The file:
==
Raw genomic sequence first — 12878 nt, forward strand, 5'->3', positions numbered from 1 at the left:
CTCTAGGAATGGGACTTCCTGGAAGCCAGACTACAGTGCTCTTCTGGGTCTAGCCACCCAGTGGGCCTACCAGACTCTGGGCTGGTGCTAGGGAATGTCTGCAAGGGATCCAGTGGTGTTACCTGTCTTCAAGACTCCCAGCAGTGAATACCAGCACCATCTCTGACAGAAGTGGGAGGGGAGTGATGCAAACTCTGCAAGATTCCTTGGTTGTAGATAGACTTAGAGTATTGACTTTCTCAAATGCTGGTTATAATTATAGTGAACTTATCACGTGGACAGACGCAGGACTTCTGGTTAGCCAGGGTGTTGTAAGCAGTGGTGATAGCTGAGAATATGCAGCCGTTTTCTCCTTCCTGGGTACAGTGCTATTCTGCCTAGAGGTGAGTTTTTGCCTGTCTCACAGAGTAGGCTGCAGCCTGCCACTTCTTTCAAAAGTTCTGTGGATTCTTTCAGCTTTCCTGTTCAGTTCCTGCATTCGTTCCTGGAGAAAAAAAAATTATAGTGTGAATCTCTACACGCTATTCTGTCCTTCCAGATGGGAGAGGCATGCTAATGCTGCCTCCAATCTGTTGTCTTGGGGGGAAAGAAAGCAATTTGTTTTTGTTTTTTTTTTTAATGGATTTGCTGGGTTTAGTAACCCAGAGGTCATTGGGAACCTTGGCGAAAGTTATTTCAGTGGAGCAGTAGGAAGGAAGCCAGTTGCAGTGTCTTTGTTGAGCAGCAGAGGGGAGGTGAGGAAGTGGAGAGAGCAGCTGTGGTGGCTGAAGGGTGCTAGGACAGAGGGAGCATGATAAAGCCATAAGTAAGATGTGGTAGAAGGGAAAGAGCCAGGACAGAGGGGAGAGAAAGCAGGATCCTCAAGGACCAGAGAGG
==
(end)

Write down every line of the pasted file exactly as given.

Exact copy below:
Raw genomic sequence first — 12878 nt, forward strand, 5'->3', positions numbered from 1 at the left:
CTCTAGGAATGGGACTTCCTGGAAGCCAGACTACAGTGCTCTTCTGGGTCTAGCCACCCAGTGGGCCTACCAGACTCTGGGCTGGTGCTAGGGAATGTCTGCAAGGGATCCAGTGGTGTTACCTGTCTTCAAGACTCCCAGCAGTGAATACCAGCACCATCTCTGACAGAAGTGGGAGGGGAGTGATGCAAACTCTGCAAGATTCCTTGGTTGTAGATAGACTTAGAGTATTGACTTTCTCAAATGCTGGTTATAATTATAGTGAACTTATCACGTGGACAGACGCAGGACTTCTGGTTAGCCAGGGTGTTGTAAGCAGTGGTGATAGCTGAGAATATGCAGCCGTTTTCTCCTTCCTGGGTACAGTGCTATTCTGCCTAGAGGTGAGTTTTTGCCTGTCTCACAGAGTAGGCTGCAGCCTGCCACTTCTTTCAAAAGTTCTGTGGATTCTTTCAGCTTTCCTGTTCAGTTCCTGCATTCGTTCCTGGAGAAAAAAAAATTATAGTGTGAATCTCTACACGCTATTCTGTCCTTCCAGATGGGAGAGGCATGCTAATGCTGCCTCCAATCTGTTGTCTTGGGGGGAAAGAAAGCAATTTGTTTTTGTTTTTTTTTTTAATGGATTTGCTGGGTTTAGTAACCCAGAGGTCATTGGGAACCTTGGCGAAAGTTATTTCAGTGGAGCAGTAGGAAGGAAGCCAGTTGCAGTGTCTTTGTTGAGCAGCAGAGGGGAGGTGAGGAAGTGGAGAGAGCAGCTGTGGTGGCTGAAGGGTGCTAGGACAGAGGGAGCATGATAAAGCCATAAGTAAGATGTGGTAGAAGGGAAAGAGCCAGGACAGAGGGGAGAGAAAGCAGGATCCTCAAGGACCAGAGAGG